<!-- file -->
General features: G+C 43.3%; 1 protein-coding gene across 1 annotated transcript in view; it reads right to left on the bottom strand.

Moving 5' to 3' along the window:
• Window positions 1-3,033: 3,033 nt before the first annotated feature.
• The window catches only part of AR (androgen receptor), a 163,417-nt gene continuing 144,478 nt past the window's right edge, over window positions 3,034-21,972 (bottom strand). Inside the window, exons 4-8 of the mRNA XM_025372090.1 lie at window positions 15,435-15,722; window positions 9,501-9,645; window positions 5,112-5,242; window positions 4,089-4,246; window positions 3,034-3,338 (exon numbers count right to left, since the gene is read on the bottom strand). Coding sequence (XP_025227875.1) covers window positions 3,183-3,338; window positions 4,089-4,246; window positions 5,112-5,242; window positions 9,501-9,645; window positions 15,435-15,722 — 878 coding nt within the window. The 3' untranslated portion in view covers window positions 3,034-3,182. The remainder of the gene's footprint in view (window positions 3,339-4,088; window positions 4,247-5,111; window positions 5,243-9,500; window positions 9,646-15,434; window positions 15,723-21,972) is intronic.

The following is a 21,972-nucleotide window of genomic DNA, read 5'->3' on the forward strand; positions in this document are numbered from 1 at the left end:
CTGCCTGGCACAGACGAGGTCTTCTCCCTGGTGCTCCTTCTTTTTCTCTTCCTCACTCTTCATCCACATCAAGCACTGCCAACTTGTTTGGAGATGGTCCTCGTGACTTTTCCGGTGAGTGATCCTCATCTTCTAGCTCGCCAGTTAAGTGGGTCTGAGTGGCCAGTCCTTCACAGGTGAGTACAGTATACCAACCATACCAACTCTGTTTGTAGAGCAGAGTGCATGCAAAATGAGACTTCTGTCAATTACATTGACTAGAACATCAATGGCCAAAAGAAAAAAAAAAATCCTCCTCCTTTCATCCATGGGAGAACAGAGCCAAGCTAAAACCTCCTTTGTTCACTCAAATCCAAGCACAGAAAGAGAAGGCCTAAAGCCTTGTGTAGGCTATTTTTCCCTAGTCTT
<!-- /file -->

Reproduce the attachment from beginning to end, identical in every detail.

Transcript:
General features: G+C 43.3%; 1 protein-coding gene across 1 annotated transcript in view; it reads right to left on the bottom strand.

Moving 5' to 3' along the window:
• Window positions 1-3,033: 3,033 nt before the first annotated feature.
• The window catches only part of AR (androgen receptor), a 163,417-nt gene continuing 144,478 nt past the window's right edge, over window positions 3,034-21,972 (bottom strand). Inside the window, exons 4-8 of the mRNA XM_025372090.1 lie at window positions 15,435-15,722; window positions 9,501-9,645; window positions 5,112-5,242; window positions 4,089-4,246; window positions 3,034-3,338 (exon numbers count right to left, since the gene is read on the bottom strand). Coding sequence (XP_025227875.1) covers window positions 3,183-3,338; window positions 4,089-4,246; window positions 5,112-5,242; window positions 9,501-9,645; window positions 15,435-15,722 — 878 coding nt within the window. The 3' untranslated portion in view covers window positions 3,034-3,182. The remainder of the gene's footprint in view (window positions 3,339-4,088; window positions 4,247-5,111; window positions 5,243-9,500; window positions 9,646-15,434; window positions 15,723-21,972) is intronic.

The following is a 21,972-nucleotide window of genomic DNA, read 5'->3' on the forward strand; positions in this document are numbered from 1 at the left end:
CTGCCTGGCACAGACGAGGTCTTCTCCCTGGTGCTCCTTCTTTTTCTCTTCCTCACTCTTCATCCACATCAAGCACTGCCAACTTGTTTGGAGATGGTCCTCGTGACTTTTCCGGTGAGTGATCCTCATCTTCTAGCTCGCCAGTTAAGTGGGTCTGAGTGGCCAGTCCTTCACAGGTGAGTACAGTATACCAACCATACCAACTCTGTTTGTAGAGCAGAGTGCATGCAAAATGAGACTTCTGTCAATTACATTGACTAGAACATCAATGGCCAAAAGAAAAAAAAAAATCCTCCTCCTTTCATCCATGGGAGAACAGAGCCAAGCTAAAACCTCCTTTGTTCACTCAAATCCAAGCACAGAAAGAGAAGGCCTAAAGCCTTGTGTAGGCTATTTTTCCCTAGTCTT